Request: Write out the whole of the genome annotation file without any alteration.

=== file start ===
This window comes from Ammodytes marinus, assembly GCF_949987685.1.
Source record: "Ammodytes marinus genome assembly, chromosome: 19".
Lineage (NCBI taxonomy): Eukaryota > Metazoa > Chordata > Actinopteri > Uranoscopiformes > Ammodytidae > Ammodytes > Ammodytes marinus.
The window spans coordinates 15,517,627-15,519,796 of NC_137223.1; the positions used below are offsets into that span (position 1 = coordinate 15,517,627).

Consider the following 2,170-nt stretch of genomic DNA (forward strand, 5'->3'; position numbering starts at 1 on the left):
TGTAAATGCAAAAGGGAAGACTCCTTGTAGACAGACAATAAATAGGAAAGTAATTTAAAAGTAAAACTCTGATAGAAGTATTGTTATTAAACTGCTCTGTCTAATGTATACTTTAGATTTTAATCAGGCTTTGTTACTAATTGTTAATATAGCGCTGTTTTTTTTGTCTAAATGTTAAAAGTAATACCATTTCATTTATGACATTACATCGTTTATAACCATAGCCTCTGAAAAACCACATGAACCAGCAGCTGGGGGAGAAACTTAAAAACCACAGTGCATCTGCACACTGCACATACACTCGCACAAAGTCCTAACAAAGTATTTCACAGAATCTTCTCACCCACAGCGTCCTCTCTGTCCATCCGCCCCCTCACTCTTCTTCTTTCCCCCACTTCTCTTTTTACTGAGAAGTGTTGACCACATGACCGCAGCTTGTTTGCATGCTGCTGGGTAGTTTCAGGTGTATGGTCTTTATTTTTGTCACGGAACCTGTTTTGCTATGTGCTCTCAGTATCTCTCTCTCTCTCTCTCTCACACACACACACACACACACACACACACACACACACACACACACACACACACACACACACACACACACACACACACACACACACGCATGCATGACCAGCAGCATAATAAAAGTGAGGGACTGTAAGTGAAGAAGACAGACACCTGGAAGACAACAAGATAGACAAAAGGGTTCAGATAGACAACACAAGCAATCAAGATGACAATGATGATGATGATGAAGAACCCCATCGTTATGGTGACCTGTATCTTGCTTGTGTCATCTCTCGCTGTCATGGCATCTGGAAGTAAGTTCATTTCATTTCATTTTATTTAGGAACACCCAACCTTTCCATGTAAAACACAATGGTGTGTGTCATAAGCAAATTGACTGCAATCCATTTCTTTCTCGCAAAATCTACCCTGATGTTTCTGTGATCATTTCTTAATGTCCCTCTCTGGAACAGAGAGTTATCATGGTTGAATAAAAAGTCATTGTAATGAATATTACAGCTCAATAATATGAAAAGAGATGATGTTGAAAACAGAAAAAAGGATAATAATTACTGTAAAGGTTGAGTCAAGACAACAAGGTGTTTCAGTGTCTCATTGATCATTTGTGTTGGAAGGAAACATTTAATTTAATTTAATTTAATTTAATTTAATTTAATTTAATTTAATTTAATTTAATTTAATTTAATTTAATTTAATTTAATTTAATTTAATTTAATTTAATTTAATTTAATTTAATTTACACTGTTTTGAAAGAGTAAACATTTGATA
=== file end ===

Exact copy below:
This window comes from Ammodytes marinus, assembly GCF_949987685.1.
Source record: "Ammodytes marinus genome assembly, chromosome: 19".
Lineage (NCBI taxonomy): Eukaryota > Metazoa > Chordata > Actinopteri > Uranoscopiformes > Ammodytidae > Ammodytes > Ammodytes marinus.
The window spans coordinates 15,517,627-15,519,796 of NC_137223.1; the positions used below are offsets into that span (position 1 = coordinate 15,517,627).

Consider the following 2,170-nt stretch of genomic DNA (forward strand, 5'->3'; position numbering starts at 1 on the left):
TGTAAATGCAAAAGGGAAGACTCCTTGTAGACAGACAATAAATAGGAAAGTAATTTAAAAGTAAAACTCTGATAGAAGTATTGTTATTAAACTGCTCTGTCTAATGTATACTTTAGATTTTAATCAGGCTTTGTTACTAATTGTTAATATAGCGCTGTTTTTTTTGTCTAAATGTTAAAAGTAATACCATTTCATTTATGACATTACATCGTTTATAACCATAGCCTCTGAAAAACCACATGAACCAGCAGCTGGGGGAGAAACTTAAAAACCACAGTGCATCTGCACACTGCACATACACTCGCACAAAGTCCTAACAAAGTATTTCACAGAATCTTCTCACCCACAGCGTCCTCTCTGTCCATCCGCCCCCTCACTCTTCTTCTTTCCCCCACTTCTCTTTTTACTGAGAAGTGTTGACCACATGACCGCAGCTTGTTTGCATGCTGCTGGGTAGTTTCAGGTGTATGGTCTTTATTTTTGTCACGGAACCTGTTTTGCTATGTGCTCTCAGTATCTCTCTCTCTCTCTCTCTCACACACACACACACACACACACACACACACACACACACACACACACACACACACACACACACACACACACACACACACACACACGCATGCATGACCAGCAGCATAATAAAAGTGAGGGACTGTAAGTGAAGAAGACAGACACCTGGAAGACAACAAGATAGACAAAAGGGTTCAGATAGACAACACAAGCAATCAAGATGACAATGATGATGATGATGAAGAACCCCATCGTTATGGTGACCTGTATCTTGCTTGTGTCATCTCTCGCTGTCATGGCATCTGGAAGTAAGTTCATTTCATTTCATTTTATTTAGGAACACCCAACCTTTCCATGTAAAACACAATGGTGTGTGTCATAAGCAAATTGACTGCAATCCATTTCTTTCTCGCAAAATCTACCCTGATGTTTCTGTGATCATTTCTTAATGTCCCTCTCTGGAACAGAGAGTTATCATGGTTGAATAAAAAGTCATTGTAATGAATATTACAGCTCAATAATATGAAAAGAGATGATGTTGAAAACAGAAAAAAGGATAATAATTACTGTAAAGGTTGAGTCAAGACAACAAGGTGTTTCAGTGTCTCATTGATCATTTGTGTTGGAAGGAAACATTTAATTTAATTTAATTTAATTTAATTTAATTTAATTTAATTTAATTTAATTTAATTTAATTTAATTTAATTTAATTTAATTTAATTTAATTTAATTTAATTTAATTTAATTTAATTTACACTGTTTTGAAAGAGTAAACATTTGATA